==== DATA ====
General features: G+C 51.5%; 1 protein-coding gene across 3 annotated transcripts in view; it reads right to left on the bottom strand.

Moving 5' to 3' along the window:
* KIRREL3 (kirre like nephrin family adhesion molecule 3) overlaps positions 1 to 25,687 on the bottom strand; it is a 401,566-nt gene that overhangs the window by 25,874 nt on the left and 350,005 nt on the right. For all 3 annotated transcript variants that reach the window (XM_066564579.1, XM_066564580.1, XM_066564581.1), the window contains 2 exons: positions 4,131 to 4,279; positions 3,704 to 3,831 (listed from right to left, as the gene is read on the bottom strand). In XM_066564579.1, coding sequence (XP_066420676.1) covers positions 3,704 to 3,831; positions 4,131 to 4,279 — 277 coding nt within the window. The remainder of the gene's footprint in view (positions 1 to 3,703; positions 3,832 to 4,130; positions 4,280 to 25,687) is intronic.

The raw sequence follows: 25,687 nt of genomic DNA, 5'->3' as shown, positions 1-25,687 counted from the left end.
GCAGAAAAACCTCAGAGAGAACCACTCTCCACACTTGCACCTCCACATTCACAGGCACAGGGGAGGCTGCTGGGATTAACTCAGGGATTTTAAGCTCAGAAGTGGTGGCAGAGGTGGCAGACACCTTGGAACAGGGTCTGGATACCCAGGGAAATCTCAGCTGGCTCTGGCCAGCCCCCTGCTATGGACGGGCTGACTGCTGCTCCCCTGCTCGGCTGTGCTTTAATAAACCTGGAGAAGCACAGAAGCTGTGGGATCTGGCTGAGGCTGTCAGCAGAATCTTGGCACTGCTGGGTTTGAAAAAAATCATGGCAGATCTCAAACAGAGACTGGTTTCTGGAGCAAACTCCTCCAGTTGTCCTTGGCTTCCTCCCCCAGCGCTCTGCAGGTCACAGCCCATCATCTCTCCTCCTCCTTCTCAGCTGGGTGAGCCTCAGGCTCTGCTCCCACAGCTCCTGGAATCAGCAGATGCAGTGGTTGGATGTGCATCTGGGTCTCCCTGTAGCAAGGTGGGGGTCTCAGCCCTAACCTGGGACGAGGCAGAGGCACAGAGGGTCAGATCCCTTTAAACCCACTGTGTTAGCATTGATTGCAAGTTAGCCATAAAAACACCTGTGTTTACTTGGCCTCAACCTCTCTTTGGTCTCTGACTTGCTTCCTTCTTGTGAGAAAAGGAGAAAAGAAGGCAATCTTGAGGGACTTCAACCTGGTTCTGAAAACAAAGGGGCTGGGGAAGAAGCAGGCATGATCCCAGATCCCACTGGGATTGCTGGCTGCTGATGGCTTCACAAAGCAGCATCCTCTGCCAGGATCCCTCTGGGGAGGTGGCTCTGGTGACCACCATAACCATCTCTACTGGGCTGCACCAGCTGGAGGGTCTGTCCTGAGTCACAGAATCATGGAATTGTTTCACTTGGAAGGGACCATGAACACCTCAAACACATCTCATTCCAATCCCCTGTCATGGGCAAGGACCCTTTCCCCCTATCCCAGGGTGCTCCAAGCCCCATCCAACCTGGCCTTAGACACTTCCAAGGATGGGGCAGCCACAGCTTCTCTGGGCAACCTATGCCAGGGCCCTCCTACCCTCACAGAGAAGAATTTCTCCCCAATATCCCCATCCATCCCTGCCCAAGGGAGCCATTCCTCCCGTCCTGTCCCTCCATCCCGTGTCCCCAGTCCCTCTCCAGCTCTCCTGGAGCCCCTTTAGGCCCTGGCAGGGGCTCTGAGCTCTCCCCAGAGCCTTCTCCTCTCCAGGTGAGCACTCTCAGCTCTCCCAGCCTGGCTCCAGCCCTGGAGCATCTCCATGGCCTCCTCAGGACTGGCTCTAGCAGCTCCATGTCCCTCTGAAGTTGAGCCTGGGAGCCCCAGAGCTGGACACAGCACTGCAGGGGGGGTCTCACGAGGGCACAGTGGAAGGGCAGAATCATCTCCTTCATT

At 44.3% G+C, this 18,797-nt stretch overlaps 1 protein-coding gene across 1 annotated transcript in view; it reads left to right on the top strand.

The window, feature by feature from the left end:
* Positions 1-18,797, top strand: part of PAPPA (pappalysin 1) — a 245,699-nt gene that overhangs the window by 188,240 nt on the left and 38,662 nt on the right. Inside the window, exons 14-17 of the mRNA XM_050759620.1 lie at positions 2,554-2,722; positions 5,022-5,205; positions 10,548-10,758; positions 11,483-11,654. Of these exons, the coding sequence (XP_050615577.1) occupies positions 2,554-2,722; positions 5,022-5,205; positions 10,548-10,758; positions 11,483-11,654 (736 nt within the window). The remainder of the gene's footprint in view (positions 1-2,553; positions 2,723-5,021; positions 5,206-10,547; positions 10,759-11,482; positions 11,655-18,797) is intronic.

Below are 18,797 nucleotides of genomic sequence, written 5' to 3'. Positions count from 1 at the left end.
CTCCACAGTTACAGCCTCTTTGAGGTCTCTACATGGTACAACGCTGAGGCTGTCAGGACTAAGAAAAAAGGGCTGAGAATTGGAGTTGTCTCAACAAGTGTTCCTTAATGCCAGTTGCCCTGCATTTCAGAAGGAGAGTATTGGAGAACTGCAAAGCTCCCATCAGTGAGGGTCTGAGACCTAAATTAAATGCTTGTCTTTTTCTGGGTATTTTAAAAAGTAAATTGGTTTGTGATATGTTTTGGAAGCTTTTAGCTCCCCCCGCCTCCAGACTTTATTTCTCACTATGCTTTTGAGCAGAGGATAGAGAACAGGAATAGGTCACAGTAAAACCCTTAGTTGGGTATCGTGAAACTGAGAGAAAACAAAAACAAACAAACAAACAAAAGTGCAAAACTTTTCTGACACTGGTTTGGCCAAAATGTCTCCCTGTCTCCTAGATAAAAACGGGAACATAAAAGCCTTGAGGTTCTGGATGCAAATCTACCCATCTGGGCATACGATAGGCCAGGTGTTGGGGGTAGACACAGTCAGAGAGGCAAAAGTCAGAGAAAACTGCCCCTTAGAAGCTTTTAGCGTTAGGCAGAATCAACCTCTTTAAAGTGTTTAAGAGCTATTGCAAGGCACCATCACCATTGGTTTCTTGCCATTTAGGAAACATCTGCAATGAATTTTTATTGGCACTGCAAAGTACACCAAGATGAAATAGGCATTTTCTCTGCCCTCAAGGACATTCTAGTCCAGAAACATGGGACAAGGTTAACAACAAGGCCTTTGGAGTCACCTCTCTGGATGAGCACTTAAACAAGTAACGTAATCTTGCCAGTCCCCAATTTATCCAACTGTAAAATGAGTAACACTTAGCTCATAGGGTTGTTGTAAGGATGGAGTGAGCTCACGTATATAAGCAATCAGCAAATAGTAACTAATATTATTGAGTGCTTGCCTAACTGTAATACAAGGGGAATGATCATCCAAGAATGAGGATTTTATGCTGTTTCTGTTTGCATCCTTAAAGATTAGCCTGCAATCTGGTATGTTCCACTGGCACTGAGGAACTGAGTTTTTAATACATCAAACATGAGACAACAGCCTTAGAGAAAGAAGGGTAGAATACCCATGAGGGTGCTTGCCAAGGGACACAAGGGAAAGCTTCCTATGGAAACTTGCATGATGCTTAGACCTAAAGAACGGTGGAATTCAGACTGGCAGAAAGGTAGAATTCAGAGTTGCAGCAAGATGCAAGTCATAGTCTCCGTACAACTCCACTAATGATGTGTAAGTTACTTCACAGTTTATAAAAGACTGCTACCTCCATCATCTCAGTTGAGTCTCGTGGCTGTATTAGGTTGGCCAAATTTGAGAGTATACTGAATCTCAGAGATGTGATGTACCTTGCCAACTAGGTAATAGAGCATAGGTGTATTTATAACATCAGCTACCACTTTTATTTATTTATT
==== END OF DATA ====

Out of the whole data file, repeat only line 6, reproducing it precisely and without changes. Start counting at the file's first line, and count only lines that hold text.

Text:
At 44.3% G+C, this 18,797-nt stretch overlaps 1 protein-coding gene across 1 annotated transcript in view; it reads left to right on the top strand.